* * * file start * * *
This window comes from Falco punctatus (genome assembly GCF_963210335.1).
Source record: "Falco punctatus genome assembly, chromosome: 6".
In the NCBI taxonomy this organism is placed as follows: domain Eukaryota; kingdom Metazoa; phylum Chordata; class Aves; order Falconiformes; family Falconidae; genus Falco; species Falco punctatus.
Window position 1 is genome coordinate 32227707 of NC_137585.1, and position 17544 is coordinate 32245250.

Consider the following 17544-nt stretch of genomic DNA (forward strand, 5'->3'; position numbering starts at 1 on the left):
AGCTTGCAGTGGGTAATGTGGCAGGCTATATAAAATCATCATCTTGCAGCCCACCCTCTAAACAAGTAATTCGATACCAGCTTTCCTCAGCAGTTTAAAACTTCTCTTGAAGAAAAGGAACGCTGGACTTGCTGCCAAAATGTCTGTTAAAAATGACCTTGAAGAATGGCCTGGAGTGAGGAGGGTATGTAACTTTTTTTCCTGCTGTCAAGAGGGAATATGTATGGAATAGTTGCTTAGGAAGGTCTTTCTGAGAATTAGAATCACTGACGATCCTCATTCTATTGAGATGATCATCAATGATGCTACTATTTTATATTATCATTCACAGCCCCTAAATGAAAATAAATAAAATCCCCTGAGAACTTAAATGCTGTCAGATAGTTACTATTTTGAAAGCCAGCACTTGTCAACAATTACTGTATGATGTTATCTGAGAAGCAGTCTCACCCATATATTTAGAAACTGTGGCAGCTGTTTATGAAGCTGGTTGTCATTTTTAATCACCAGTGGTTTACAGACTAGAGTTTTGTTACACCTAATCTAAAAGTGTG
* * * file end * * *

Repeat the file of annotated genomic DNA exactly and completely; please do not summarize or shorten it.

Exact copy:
This window comes from Falco punctatus (genome assembly GCF_963210335.1).
Source record: "Falco punctatus genome assembly, chromosome: 6".
In the NCBI taxonomy this organism is placed as follows: domain Eukaryota; kingdom Metazoa; phylum Chordata; class Aves; order Falconiformes; family Falconidae; genus Falco; species Falco punctatus.
Window position 1 is genome coordinate 32227707 of NC_137585.1, and position 17544 is coordinate 32245250.

Consider the following 17544-nt stretch of genomic DNA (forward strand, 5'->3'; position numbering starts at 1 on the left):
AGCTTGCAGTGGGTAATGTGGCAGGCTATATAAAATCATCATCTTGCAGCCCACCCTCTAAACAAGTAATTCGATACCAGCTTTCCTCAGCAGTTTAAAACTTCTCTTGAAGAAAAGGAACGCTGGACTTGCTGCCAAAATGTCTGTTAAAAATGACCTTGAAGAATGGCCTGGAGTGAGGAGGGTATGTAACTTTTTTTCCTGCTGTCAAGAGGGAATATGTATGGAATAGTTGCTTAGGAAGGTCTTTCTGAGAATTAGAATCACTGACGATCCTCATTCTATTGAGATGATCATCAATGATGCTACTATTTTATATTATCATTCACAGCCCCTAAATGAAAATAAATAAAATCCCCTGAGAACTTAAATGCTGTCAGATAGTTACTATTTTGAAAGCCAGCACTTGTCAACAATTACTGTATGATGTTATCTGAGAAGCAGTCTCACCCATATATTTAGAAACTGTGGCAGCTGTTTATGAAGCTGGTTGTCATTTTTAATCACCAGTGGTTTACAGACTAGAGTTTTGTTACACCTAATCTAAAAGTGTG